Paul Griffin, who had his pistol in his loosely fitting holster while wearing his F*** Islam shirt, explained his reason for being at the protest. “This is about free speech alright, I don’t care what God anybody prays to, but when they tell me I can’t exercise my First Amendment right because their religion forbids it, f*** that,” said Griffin. “I don’t hate Islam, I don’t know anything about Islam, I just hate being told that I don’t have the right of my freedom of expression because their God prevents it.”
Ritzheimer is no stranger to the Islamic Community Center of Phoenix. Shami said he has had trouble with Ritzheimer in the past and is surprised that this time around he is getting much more attention. Shami disagrees strongly with Ritzheimer’s view of all followers of Islam being inherently violent and criticizes his approach in dealing with the situation. “So he’s showing up with guns, isn’t that an irony?” said Shami.
Shami does not believe that Ritzheimer is sincere in his rally for free speech. “This guy is a bigot, people have to call him what he is, he’s a bigot, he’s racist and everyone should call him by his name,” said Shami.
While tempers flared on both sides of what has garnered national attention and become a national debate, the people stuck in the middle are the congregation of ICCP. Community member Abdul Aziz said of the potential for backlash toward the community itself, “I don’t see myself at risk, the reason is these things are normal.” Aziz also said, “We’re told things are going to happen, there will be resistance to our teachings and practices, so usually we expect that and peacefully handle it and we just sit back and watch.”
The protest came not long after ICCP and another area mosque received violent threats in the mail stating that leaders, families of leaders and members of the community would be targeted. An FBI investigation of those threats is underway.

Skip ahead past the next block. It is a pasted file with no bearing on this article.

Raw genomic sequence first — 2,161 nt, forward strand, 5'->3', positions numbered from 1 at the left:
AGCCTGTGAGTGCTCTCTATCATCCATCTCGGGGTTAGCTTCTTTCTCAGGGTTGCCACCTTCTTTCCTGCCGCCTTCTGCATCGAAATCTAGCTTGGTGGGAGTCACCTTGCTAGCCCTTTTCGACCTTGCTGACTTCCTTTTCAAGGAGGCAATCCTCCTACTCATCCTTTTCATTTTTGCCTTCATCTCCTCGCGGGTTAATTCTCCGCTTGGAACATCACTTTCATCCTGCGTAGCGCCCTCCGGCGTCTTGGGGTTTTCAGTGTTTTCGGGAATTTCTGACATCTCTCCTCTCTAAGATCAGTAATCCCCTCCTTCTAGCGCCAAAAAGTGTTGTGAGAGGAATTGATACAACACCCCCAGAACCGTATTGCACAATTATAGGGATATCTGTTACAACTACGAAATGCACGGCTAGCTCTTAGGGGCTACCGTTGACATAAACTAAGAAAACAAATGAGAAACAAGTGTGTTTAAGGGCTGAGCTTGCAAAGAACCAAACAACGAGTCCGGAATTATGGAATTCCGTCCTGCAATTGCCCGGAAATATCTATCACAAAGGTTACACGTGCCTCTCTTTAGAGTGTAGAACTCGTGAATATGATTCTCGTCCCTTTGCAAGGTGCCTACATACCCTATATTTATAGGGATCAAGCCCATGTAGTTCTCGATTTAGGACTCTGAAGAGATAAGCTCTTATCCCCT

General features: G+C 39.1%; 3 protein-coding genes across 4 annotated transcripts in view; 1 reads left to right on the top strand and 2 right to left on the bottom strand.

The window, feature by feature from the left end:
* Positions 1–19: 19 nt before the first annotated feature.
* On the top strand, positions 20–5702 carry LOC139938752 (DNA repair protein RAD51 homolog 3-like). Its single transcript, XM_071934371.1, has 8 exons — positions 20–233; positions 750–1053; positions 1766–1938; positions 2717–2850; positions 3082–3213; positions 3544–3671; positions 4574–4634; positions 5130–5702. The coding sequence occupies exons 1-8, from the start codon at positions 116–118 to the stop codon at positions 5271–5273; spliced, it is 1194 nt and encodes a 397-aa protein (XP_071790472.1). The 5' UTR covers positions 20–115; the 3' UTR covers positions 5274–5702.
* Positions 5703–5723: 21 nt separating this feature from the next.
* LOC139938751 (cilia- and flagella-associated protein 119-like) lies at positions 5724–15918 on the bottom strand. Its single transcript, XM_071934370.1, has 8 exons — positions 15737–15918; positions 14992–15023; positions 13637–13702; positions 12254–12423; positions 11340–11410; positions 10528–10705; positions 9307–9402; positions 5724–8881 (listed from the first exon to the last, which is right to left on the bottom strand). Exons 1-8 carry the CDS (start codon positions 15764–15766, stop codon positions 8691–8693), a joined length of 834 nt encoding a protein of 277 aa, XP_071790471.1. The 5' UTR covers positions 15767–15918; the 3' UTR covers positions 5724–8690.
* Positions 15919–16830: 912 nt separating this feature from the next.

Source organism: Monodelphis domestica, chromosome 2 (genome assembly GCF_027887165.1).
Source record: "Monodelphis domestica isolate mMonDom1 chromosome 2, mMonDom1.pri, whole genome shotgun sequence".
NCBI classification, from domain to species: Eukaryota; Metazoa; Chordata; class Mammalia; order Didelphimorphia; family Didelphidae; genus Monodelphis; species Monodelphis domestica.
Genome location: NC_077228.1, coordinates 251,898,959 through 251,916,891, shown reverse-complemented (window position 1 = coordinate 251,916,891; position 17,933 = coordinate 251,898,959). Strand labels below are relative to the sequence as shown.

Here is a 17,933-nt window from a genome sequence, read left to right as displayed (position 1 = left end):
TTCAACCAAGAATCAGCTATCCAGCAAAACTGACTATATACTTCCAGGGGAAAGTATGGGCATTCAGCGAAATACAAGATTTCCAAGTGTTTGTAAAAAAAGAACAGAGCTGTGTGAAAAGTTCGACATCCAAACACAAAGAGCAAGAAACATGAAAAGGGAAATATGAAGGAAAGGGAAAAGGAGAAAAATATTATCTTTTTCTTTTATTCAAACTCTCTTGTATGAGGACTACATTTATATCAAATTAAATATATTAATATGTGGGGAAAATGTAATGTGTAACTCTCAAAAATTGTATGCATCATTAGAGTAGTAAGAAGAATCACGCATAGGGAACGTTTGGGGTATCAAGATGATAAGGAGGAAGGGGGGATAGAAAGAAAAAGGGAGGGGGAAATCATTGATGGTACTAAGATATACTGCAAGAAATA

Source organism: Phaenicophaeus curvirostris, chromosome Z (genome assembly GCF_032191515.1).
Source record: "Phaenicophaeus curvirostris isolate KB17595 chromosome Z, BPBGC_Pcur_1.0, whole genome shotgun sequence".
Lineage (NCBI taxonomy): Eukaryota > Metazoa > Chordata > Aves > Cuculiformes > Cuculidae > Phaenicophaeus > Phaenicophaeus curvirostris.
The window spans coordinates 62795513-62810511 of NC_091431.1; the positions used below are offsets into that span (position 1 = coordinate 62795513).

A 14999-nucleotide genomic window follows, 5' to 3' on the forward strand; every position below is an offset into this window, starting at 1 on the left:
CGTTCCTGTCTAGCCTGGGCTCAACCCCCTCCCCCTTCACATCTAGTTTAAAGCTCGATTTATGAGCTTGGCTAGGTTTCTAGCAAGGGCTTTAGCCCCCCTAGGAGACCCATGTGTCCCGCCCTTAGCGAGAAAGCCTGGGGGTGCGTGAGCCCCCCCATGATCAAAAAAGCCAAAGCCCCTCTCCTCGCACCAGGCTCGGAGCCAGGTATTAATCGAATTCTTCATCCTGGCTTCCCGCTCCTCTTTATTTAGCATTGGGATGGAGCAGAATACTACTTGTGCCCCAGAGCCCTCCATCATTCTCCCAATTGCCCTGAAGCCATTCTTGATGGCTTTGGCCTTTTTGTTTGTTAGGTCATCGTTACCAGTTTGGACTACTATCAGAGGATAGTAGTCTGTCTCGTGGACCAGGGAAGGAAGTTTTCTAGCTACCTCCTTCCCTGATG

While Ritzheimer continued to suggest that the event was simply an exercise of freedom of speech, as the event came to a close, the line became increasingly blurry between whether this was a nonviolent rally in support of freedom of speech, one that encouraged people to bring their weapons, or simply a protest against the religion of Islam. The two local businesses where Ritzheimer and his group had planned to meet before and after the rally closed during those times. Wild Bill’s Saloon, a bar nearby the mosque, where an after-party had been planned, closed and placed a sign that read: “Out of respect for our community, our customers, and our employees – Wild Bill’s Saloon will be closed this evening. Thank you for your patronage. We will see everybody back here tomorrow.”
The protest remained peaceful and no arrests were reported. In some cases, the event had a transformative effect. The Washington Post reported that one protester, Jason Leger of Phoenix, clad in a profanity-laced shirt, accepted an invitation to enter the mosque during its evening prayer. “It was something I’ve never seen before. I took my shoes off. I kneeled. I saw a bunch of peaceful people. We all got along. They made me feel welcome, you know. I just think everybody’s points are getting misconstrued, saying things out of emotion, saying things they don’t mean,” Leger was quoted in the Post.
In the week following the protest, Ritzheimer expressed concern for his safety, telling reporters that he has been targeted, harassed, hacked and threatened. He suggested plans to move due to concerns over the safety of himself and his family. In a Facebook video post on June 3, Ritzheimer said, “I’m taking cover right now, during a verbal firefight, but you can bet I’m going to be returning fire.” Ritzheimer continued to express his frustration with the government regarding threats toward him and his family, saying, “No one should feel threatened like this in this country…not for anything.” Ritzheimer also described plans for a website to continue his “fight.”
Despite Ritzheimer’s efforts to bolster support for his cause, it would appear that the local Phoenix community wants little to do with his group.
The Monday following the rally, a coalition of local interfaith groups held their own rally, the “Love Is Stronger Than Hate Rally,” and held it inside the mosque where Ritzheimer’s rally took place outdoors. The rally drew hundreds of people of all faiths who brought flowers to the mosque as a sign of peace and solidarity.